Metal is an incredibly durable material. And metal roofs are expected to last at least 50 years or even more.
But they aren’t indestructible or invulnerable. And things happen. These roofs can end up damaged, compromised, and leaking – either before or after the expected lifespan.
If a metal roof leaks within its lifespan, then poor installation work is a likely culprit. This can happen when screws, fasteners, or seams are installed incorrectly, . At other times the product itself is the problem. Or perhaps severe weather or impact damage took its toll.
A metal roof can also start leaking due to old sealant or attachments. Sealants and coatings will eventually expire. Screws, seams, and attachments will grow weaker over time, due to withstanding long periods of expansions, contractions, and roof movement.
Metal Roof Repairs
Possible metal roofing damage includes loose attachments or panels with rust spots, wrinkling, buckling, tears, cracks, and holes. Moisture and leaks can be caused by issues ranging from loose attachments to cracks or holes.
The metal roof repair options include:
- Metal panel patching
- Attachment replacements or fixes
- Metal panel replacement
- Metal roof replacement
Minor issues like rust, cracks, or tears can be repaired with spot treatments and patches. Other issues like larger holes or holes accompanied by buckling should be fixed with a panel replacement. It may also be necessary to reseal certain areas or recoat the roof.
Homeowners should think carefully about taking on this kind of home repair work. Metal roofing might be durable, but it doesn’t hold up to foot traffic well, and so, walking around a metal roof isn’t advised.
Anyone working on a metal roof will need to use a ladder, be comfortable working at heights, understand how to navigate on slippery surfaces, and be familiar with the roof’s underlying structure.
How to Patch a Leaking Metal Roof
- Metal Shears or Snips
- Cordless Drill or Impact Driver with Phillips Head Bit
- Putty Knife
- Caulk Gun
- Emery Cloth or Metal File
- 600-grit sandpaper
- Wire Brush
- Paint Brush
- Sheet Metal for the Patch (that matches the roof’s metal)
- Urethane Caulk Sealant: in the same color as the metal patch
- Paint: sealant-compatible and in the same color as the metal panel being repaired
- Pan Head Sheet Metal Screws
- Residue-Free Cleaner: such as Simple Green
Metal Roof Repair Process:
- Clean the roof
Begin the project by examining and cleaning the damaged section.
First, look to see if any metal roofing is lifting up around the damaged area. The damaged roof might be lifted, curling, jagged, or sticking up. If you see anything like that, cut them off or hammer them down so that the area is completely level.
Then clean the area with an all-purpose cleaner like Simple Green. Use the cleaner to remove any grime, film, dirt, or algae growth. Then wipe the surface again with a wet cloth. Then dry it with a clean, dry cloth.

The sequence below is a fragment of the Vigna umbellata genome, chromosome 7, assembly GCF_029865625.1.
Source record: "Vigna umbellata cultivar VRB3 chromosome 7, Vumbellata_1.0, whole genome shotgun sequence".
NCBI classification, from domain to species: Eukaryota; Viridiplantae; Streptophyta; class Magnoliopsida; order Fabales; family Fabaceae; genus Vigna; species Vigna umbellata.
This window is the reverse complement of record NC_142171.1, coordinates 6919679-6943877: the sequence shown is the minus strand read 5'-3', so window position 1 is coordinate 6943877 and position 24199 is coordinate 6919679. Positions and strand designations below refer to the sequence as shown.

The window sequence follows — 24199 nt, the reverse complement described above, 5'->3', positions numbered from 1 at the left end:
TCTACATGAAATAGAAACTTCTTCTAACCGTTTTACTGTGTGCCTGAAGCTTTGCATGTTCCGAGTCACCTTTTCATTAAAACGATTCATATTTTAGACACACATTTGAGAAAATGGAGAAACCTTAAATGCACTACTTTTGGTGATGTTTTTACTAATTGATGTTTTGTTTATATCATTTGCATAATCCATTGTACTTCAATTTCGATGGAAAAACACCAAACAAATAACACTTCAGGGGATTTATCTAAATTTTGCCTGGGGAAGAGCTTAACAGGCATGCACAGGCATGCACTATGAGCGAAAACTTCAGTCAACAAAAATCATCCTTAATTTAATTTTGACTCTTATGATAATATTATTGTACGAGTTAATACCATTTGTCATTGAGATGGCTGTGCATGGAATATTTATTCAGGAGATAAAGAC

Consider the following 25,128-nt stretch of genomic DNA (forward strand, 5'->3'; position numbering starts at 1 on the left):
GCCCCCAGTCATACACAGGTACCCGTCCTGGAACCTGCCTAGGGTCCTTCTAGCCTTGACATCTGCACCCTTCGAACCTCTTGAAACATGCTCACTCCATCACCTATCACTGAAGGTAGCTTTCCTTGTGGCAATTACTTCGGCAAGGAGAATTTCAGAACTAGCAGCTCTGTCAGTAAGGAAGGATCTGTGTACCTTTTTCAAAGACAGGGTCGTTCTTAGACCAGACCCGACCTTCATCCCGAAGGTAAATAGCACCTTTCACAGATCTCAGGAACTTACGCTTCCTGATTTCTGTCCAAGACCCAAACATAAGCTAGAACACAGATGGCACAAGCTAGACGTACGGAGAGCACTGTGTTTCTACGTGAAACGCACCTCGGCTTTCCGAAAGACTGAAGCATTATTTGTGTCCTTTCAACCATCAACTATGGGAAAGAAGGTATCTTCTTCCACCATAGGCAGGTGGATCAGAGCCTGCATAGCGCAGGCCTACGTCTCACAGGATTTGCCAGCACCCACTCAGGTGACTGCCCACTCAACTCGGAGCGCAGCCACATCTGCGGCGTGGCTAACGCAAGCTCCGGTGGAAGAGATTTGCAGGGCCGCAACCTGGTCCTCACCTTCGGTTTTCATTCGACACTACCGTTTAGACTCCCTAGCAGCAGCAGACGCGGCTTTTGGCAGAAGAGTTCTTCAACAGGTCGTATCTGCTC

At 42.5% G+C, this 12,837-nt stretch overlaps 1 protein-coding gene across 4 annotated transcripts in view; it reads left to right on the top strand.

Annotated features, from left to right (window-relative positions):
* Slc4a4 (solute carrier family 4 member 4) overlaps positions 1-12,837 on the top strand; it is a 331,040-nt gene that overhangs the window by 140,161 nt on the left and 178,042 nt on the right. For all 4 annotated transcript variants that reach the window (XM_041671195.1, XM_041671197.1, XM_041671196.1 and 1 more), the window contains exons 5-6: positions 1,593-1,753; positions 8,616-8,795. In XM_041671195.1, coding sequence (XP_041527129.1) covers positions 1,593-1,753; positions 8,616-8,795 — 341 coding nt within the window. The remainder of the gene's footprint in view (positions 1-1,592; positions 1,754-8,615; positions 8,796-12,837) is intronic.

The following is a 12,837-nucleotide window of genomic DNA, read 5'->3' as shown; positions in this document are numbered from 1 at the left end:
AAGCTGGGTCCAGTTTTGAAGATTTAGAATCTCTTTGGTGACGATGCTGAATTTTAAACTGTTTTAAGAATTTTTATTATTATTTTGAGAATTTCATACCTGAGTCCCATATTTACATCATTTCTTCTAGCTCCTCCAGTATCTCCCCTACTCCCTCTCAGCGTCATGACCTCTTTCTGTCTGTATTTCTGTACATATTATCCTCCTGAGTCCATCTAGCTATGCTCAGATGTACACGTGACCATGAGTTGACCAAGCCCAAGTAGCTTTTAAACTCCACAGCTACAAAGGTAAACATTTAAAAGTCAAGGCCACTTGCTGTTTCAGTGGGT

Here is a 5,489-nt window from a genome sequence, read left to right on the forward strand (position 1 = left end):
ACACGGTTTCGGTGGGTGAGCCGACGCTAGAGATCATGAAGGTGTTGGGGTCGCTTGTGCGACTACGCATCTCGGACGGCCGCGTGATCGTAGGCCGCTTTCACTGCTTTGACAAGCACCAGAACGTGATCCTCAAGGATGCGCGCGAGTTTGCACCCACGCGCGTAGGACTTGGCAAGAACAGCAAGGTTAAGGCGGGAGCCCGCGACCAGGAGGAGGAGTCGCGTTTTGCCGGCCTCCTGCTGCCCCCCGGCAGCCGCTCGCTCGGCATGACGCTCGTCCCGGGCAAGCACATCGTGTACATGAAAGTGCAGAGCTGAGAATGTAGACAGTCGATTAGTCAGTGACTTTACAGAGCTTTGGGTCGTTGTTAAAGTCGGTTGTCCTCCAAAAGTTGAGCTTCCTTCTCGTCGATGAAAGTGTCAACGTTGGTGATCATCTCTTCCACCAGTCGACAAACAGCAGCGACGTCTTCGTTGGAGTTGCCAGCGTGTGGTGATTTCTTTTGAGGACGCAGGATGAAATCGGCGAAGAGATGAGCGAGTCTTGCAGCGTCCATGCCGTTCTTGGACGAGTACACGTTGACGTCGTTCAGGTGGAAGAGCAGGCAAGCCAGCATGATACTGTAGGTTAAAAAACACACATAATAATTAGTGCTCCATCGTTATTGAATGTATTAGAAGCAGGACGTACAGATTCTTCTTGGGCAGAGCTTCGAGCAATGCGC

- Measure and cut a repair patch
Measure the area of the roof that needs repair. Then cut a piece of sheet metal that’s at least 2 inches larger than this on all sides.
Use an emery cloth or metal file to round out the corners and smooth the edges. Make sure to complete this step, as it’s essential for preventing snow and ice from catching on the piece of metal.
- Outline the patch and scuff the surface area
Position the patch over the damaged section and outline around it with the pencil.
After this, gently scuff the repair area’s surface with a wire brush. Scuffing it will help the repair sealant adhere to the metal, but it will also remove some of the roof’s protective coating. So only brush within the area that will be patched and try not to go beyond that.
- Apply urethane sealant
Apply the urethane sealant to the surface area that needs repair. The sealant must be applied along the inside edge of the outline, staying within the first two inches.
The sealant has to squeeze out from underneath the patch, oozing out along the entire edge. Moisture will be able to get into any areas where it does not. So make sure the application is even and generous.
- Put the patch on
Place the metal patch over the damaged area and firmly press it down. Make sure the sealant is oozing out along all the sides. If there are spots where the sealant isn’t coming through, apply more to that section.
- Secure the Patch on the roof
Use the pan-head sheet metal screws to secure the hold. The screws should be positioned around 1 inch inside the edge and spaced out every 3 to 4 inches.
Make sure the screws go down to the underlying roof panel, but no further. Don’t screw into the decking or rafters.
Once you’re finished screwing, use the putty knife to smooth the sealant along the patch so that it fully covers the edges.
- Paint the Patch to Match
Repair patches don’t have to be painted. You can skip this step, especially if the patch isn’t visible or is already in the same color as the roof.
If you do want to paint the metal patch, this step has to be done after the sealant is dry. And you must use paint that’s compatible with the sealant.
First, use the wire brush to lightly scuff the surface of the patch and the roofing that’s right around it. Then paint it.
Professional Metal Roof Repairs
Metal roof repairs are a little more advanced than some other roofing projects. Quick fixes can be done to hold things over, but for long-lasting repairs, it’s best to have this done by a professional roofer.
A local roofing company will first complete a thorough roof inspection to determine the full extent of the damage and evaluate the roof’s integrity. Then they’ll provide you with a report on what’s going on and recommendations for the best repair method.
A professional metal roof repair might cost a little more than doing it yourself, but it’s much less expensive than a roof replacement or interior restoration.